An old friend was at a conference in Long Beach this last month, in late March, and I popped into his hotel for an afternoon to say hello.  We are unlikely friends in the way childhood friends often become.  This friend has no problem seeking ways to extract profit from situations.  From real estate to businesses, it is his calling to see the angles for profit.  

The reason I’m telling you this is because when I walked in on him, he was sitting at his hotel desk and ordering on his laptop Netflix movies that document the corruption of Enron, the sins of fast food, and the film “13th” (referring to the Amendment) and the harsh story of blacks from the late 1800s on. 

He is beginning to speak about the need for someone to clean up economic inequality, and to do something about gerrymandering; it seemed altering political districts for political gain was a concept he had just discovered.  When I lifted my jaw off the hotel bed, I told him, “I’m excited that you’re telling me about the need for us as a nation and a world to learn a new story.”  Those were my words, not his.  I told him that if he kept it up, I just might have to refer to him as being “saved” and write up his awakening in my church newsletter. 

Although he was at the same time bemoaning the likelihood that any of this change will probably happen, and proceeded to complain about a crowded plane, he said that “part of the story of this moment” – referring to Covid and George Floyd’s murder – “is an increasing awareness that change is needed.”  It is always heartening, even ego stroking, to see more and more get what I think many of the collective “we” that make up UUs have long understood. 

At one point during this visit, my nameless friend (nameless because you might someday meet him) and I were standing on a street corner, and he was telling me that, for he and my brother’s friends, I was held in high regard for the major choices I have made in my life – working with the disabled, caring about the earth, and becoming a minister.  I told him I was touched, and started choking up right there, as I do.  But even if the praise was directed at yours truly, it really applies to all of us.  One of the saving graces of being us, is that we get to walk this life and pursuit of justice together.  That “us” part is my favorite part of my “job” as minister. 

We might feel that all we do together in the crazy business of being a religious community is meet, work, plan, negotiate, and make decisions that never leave our pretty campus or zoom screens.  And that is certainly truer than I wish.  However, what this little encounter with an old friend reminds me – and I hope you never forget – is that all you can do is keep plugging.  Keep holding up that things can, and need to be, better.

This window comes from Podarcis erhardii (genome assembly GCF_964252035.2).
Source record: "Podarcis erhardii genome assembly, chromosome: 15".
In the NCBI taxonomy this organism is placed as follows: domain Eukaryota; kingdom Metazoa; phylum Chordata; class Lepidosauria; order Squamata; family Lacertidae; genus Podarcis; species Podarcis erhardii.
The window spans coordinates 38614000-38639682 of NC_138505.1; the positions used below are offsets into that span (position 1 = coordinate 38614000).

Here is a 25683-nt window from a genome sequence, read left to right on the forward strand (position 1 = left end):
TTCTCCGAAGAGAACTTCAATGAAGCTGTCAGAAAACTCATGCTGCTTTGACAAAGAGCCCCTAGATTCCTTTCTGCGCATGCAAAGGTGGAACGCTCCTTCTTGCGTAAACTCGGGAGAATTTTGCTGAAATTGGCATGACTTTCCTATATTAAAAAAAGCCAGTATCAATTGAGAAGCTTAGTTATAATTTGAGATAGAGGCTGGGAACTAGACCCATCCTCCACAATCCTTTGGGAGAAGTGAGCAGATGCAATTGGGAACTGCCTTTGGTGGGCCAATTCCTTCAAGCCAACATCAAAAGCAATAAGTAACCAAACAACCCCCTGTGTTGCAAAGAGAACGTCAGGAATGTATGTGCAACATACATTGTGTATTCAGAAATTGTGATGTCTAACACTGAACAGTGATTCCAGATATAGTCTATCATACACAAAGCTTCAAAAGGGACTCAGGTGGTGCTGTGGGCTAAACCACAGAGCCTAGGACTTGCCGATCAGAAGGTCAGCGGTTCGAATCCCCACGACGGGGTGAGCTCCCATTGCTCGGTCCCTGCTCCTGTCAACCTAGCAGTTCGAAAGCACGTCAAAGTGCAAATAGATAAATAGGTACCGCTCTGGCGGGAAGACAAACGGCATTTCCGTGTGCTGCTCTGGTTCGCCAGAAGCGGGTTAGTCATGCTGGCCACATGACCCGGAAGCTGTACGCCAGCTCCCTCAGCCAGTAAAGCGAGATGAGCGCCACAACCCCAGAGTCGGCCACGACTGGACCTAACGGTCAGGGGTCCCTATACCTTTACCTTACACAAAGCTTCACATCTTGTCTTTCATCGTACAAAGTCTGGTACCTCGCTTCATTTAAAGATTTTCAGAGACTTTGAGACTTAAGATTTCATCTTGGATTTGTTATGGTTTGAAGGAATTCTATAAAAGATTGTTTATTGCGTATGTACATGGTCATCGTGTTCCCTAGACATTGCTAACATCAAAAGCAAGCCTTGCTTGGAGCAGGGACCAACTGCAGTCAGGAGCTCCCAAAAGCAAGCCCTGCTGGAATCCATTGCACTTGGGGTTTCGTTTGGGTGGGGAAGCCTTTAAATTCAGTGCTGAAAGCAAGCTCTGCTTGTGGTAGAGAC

A little lost to me in a life busy with memorial services, calls back East, stressing about ignored e-mails, sick people, and next Saturday’s RE program, are the fundamental choices not I, but WE have made to try to serve others and the world.  Hearing him come around, heartened me for all of us.  His seeing me as someone long on the side of change really is praise about all of us.  We walk that path together.  

Our story and call in religious community is to lift each other up.  UUs have long known the value of seeing the best in each other and bringing it forward.  To remind ourselves that, in a world where very practical decisions seem to be the deciding factor, that our bottom line is that we actually have a way to walk and a commitment to talk about.

I am always collecting quotes that inspire me, pasting them on my desktop and dropping them into sermon files.  I have used this quote in weddings before, but it calls to me beyond that.  It is from the Catholic, mystic, and Kentucky farmer Wendell Berry.  He says, “Your marriage” (please substitute our world, our church, or your life) “is going where the two of you and time, life, history, and the world – will take it.” 

So, take it.  Work this marriage (we can substitute our lives or this religious community) like a precious account, like a farmer loves their land.  Wendell says, “Dote on your loved one, and your life together. You do not know the road; you have committed your life to a way.”  

Let’s remind ourselves of that.  Over the table at Board meetings, written between the lines of e-mails, let’s not forget to remind each other that “We do not know the road ahead, but we have committed our lives to a way.” A good one.  The best one. 

Amen, Steve